All armed groups capture or detain individuals in a variety of situations, but it is unclear what legal obligations, if any, non-state groups have when dealing with detainees. Bruce Oswald explores this question and the challenge of getting non-state groups to respect basic detention standards.

Summary

All armed groups capture or detain individuals in a variety of situations, but it is unclear what legal obligations non-state armed groups have when dealing with detainees. The international community should consider: (1) studying the extent to which armed non-state actors are able to adhere to extant international humanitarian law and international human rights law; (2) and develop generic detention principles and guidelines that are specifically relevant for non-state armed groups.

About This Brief

This Peace Brief, based on the author’s research on armed groups in Afghanistan, the Democratic Republic of the Congo, and other conflict zones, considers some issues relevant to the development of principles and guidelines governing the treatment of detainees taken by armed groups. Bruce ‘Ossie’ Oswald is an associate professor of law at Melbourne Law School and a Jennings Randolph senior fellow (2012-2013). Ossie’s interest in armed groups stems from his military service in places such as Rwanda, East Timor, Iraq, and Afghanistan. His academic research is focused on international humanitarian law, international human rights law, and post-conflict state-building. Ossie would like to thank Pamela Aall, Vivienne O’Connor and Beth Wellington for their very helpful comments on earlier drafts of this Brief. Ossie is also grateful to Maria Glenna for her research assistance.

Related Publications

Sameer Lalwani on the Future of U.S.-India Relations

Sameer Lalwani on the Future of U.S.-India Relations

Monday, January 30, 2023

By: Sameer P. Lalwani, Ph.D.

The United States and India have a common cause in their tensions with China, as well as a “natural partnership” on technology investments, says USIP’s Sameer Lalwani. But India remains noncommittal when it comes to Russia’s war on Ukraine: “They’ve concluded that they need Russia to stick around.”

Type: Podcast

Another Clash on the India-China Border Underscores Risks of Militarization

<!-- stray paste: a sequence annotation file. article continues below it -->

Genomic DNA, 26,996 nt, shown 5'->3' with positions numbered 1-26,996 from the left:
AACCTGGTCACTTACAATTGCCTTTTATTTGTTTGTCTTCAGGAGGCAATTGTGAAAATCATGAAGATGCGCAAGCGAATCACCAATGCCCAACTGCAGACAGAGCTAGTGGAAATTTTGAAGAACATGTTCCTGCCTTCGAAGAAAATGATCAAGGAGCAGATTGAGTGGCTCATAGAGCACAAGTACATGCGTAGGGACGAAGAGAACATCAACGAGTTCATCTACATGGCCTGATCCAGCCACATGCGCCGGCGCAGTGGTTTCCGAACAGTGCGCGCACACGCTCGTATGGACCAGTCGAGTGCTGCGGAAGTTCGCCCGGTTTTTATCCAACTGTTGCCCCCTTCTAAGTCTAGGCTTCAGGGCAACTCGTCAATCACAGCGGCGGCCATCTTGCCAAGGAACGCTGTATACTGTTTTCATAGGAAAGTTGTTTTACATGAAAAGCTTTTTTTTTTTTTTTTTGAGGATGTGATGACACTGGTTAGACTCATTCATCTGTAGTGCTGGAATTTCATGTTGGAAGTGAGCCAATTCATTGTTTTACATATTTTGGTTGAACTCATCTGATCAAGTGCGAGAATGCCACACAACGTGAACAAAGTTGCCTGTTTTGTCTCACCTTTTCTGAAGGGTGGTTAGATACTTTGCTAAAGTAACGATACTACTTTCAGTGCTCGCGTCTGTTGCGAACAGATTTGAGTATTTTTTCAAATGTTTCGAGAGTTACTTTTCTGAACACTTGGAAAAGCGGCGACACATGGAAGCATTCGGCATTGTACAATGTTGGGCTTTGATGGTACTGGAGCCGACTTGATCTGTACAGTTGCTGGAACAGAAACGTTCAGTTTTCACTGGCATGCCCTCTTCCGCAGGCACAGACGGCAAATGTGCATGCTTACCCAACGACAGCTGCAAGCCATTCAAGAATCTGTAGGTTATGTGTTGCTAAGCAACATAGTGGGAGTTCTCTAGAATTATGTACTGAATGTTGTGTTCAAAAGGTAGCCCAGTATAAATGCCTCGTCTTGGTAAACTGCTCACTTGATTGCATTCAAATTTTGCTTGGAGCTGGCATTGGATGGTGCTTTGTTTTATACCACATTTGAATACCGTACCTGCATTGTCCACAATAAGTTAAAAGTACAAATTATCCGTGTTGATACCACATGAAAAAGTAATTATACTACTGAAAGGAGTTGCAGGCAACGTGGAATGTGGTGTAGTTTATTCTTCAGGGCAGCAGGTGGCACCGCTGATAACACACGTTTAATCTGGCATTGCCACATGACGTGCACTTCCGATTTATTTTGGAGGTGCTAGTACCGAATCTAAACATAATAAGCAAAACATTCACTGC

Another Clash on the India-China Border Underscores Risks of Militarization

Tuesday, December 20, 2022

By: Sameer P. Lalwani, Ph.D.;  Daniel Markey, Ph.D.;  Vikram J. Singh

On December 9, hundreds of Indian and Chinese forces clashed along the Line of Actual Control (LAC), the roughly 2,100 miles contested boundary that separates northern India from China. Neither side used firearms, and no deaths were reported, but both Indian and Chinese forces sustained injuries. The skirmish was the worst since the summer of 2020, when deadly fighting in the Galwan Valley led to the most significant border escalation in over four decades. In the wake of those 2020 clashes, India and China held 17 rounds of military talks — but have been unable to reach terms for disengagement across key areas of the disputed border.

Type: Analysis and Commentary

Conflict Analysis & Prevention

The Water Wars Myth: India, China and the Brahmaputra

The Water Wars Myth: India, China and the Brahmaputra

Thursday, December 8, 2022

By: Mark Giordano;  Anya Wahal

South Asia’s Brahmaputra has been cited as one of the basins most at risk for interstate water conflict. While violent conflict has occurred between China and India within the Brahmaputra’s basin boundaries, the risks of conflict over water are in fact low. This is in part because China functionally contributes less to the Brahmaputra’s flow than is commonly perceived and in part because, despite its massive volume, the river can contribute little to solving India’s significant water security challenges. Nonetheless, the Brahmaputra is and will continue to be intimately connected to Sino-Indian tensions largely through the use of water infrastructure investment as a form of territorial demarcation and control.

Type: Analysis and Commentary

Conflict Analysis & PreventionEnvironment

What a Russian Nuclear Escalation Would Mean for China and India

What a Russian Nuclear Escalation Would Mean for China and India

Thursday, November 10, 2022

By: Andrew Scobell, Ph.D.;  Vikram J. Singh;  Alex Stephenson

Since Russia began its assault on Ukraine last February, India and China have straddled the fence by hinting at their concerns regarding the war’s global fallout while avoiding direct public criticism of Moscow. Despite rhetorical consternation and calls for a peaceful resolution, neither has shown a willingness to meaningfully push back against Putin’s escalations in Ukraine. Instead, the two Asian nuclear powers are approaching the situation with caution and calculated diplomacy to preserve their own strategic interests — both in Russia and the West.

Type: Analysis and Commentary

Conflict Analysis & PreventionGlobal Policy

View All Publications